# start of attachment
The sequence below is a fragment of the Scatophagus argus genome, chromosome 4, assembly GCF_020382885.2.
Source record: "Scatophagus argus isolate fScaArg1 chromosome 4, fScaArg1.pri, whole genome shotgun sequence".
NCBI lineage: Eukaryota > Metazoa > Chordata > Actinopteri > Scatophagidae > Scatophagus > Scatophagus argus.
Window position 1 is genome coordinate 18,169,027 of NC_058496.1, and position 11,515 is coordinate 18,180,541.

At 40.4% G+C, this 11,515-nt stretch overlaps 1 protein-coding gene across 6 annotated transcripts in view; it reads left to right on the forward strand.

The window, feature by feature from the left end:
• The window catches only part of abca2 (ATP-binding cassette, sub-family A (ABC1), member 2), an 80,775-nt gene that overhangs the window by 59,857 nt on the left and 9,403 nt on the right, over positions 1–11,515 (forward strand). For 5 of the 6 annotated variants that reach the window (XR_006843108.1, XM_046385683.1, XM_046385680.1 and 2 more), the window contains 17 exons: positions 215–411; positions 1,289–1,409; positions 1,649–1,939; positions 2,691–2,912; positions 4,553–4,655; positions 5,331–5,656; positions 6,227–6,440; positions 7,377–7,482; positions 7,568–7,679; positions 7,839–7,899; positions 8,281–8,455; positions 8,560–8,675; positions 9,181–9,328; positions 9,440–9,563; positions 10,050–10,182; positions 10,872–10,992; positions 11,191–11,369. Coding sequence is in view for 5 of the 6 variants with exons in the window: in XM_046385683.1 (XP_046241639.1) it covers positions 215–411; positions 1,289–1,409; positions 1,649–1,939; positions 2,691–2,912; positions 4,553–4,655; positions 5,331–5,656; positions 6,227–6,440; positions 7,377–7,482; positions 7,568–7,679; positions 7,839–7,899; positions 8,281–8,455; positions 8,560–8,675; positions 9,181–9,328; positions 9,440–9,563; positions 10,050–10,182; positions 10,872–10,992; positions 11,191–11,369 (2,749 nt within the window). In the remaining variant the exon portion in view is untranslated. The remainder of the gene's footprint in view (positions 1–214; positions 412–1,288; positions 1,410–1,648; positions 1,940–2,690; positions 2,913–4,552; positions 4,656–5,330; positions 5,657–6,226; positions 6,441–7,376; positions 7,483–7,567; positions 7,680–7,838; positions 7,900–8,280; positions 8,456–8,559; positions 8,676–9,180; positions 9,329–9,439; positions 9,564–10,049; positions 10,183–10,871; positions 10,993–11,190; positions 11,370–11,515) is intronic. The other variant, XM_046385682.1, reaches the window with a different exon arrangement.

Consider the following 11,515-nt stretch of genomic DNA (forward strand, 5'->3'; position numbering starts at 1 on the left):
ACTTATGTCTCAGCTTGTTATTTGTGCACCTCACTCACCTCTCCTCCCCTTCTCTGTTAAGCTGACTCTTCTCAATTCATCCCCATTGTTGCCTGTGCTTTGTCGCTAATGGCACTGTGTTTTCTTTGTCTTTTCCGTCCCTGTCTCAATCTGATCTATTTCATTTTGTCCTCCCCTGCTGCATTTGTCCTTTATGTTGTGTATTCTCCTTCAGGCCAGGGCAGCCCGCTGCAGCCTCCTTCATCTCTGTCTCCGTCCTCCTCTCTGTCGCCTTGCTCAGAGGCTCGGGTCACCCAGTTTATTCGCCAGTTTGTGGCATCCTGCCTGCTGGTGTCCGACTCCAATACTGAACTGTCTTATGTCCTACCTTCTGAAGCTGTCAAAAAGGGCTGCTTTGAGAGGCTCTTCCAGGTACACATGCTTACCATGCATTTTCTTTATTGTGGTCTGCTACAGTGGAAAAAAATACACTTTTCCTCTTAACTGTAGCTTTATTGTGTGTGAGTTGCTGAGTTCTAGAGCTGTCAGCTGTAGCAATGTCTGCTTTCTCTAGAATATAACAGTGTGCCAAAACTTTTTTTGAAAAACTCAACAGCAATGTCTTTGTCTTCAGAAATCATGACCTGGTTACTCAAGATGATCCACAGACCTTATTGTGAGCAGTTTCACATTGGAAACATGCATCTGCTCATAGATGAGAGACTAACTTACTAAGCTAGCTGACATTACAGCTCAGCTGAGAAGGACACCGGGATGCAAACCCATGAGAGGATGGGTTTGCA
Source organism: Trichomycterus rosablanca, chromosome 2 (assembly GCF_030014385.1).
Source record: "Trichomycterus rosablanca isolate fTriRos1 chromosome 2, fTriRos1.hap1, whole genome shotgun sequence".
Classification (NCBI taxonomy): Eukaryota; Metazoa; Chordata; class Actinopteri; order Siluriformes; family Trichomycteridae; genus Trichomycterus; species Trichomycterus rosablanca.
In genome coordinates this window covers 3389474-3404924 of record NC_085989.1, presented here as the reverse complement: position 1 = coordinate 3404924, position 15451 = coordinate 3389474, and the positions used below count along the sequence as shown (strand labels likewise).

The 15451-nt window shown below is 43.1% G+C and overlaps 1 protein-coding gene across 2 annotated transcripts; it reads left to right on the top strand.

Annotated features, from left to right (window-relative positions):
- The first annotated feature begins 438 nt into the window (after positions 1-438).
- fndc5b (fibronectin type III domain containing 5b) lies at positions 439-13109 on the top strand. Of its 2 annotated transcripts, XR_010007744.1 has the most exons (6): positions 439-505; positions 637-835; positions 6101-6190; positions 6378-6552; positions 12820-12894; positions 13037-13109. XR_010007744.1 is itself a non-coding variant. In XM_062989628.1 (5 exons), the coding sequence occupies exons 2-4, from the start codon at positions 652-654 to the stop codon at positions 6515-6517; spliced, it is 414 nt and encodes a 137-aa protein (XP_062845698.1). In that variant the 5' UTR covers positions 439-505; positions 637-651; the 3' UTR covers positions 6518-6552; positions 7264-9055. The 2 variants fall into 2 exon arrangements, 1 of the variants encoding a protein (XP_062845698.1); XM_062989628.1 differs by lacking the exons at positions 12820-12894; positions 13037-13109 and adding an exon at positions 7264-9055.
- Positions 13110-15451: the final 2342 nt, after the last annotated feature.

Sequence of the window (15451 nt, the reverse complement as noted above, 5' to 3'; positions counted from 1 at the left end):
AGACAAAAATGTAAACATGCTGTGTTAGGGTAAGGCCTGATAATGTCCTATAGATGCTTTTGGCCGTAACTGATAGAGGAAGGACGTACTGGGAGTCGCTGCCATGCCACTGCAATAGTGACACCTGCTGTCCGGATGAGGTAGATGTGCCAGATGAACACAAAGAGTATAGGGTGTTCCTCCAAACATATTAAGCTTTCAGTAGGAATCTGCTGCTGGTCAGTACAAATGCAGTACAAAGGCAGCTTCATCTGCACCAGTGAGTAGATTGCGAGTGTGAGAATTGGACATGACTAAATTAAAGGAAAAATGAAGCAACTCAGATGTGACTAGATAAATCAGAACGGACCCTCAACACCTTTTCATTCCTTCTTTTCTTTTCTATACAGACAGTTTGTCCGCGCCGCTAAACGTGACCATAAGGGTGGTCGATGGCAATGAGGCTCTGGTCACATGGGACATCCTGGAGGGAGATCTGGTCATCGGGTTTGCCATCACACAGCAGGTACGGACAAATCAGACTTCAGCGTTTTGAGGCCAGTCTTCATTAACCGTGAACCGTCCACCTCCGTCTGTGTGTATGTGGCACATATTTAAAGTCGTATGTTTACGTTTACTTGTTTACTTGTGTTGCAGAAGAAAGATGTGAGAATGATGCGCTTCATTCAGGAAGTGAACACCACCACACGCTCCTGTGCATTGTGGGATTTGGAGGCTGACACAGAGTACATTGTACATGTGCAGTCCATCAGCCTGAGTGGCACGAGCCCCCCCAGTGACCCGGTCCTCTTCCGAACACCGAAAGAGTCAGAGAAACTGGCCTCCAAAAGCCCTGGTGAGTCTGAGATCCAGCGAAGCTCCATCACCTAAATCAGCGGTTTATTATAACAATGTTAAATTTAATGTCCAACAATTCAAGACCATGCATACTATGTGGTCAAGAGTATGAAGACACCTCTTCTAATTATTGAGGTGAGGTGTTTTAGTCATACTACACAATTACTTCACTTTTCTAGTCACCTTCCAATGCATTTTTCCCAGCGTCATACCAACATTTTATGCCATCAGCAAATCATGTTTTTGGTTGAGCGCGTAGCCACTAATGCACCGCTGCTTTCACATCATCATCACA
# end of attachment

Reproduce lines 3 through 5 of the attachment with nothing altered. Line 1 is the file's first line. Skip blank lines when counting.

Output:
NCBI lineage: Eukaryota > Metazoa > Chordata > Actinopteri > Scatophagidae > Scatophagus > Scatophagus argus.
Window position 1 is genome coordinate 18,169,027 of NC_058496.1, and position 11,515 is coordinate 18,180,541.

At 40.4% G+C, this 11,515-nt stretch overlaps 1 protein-coding gene across 6 annotated transcripts in view; it reads left to right on the forward strand.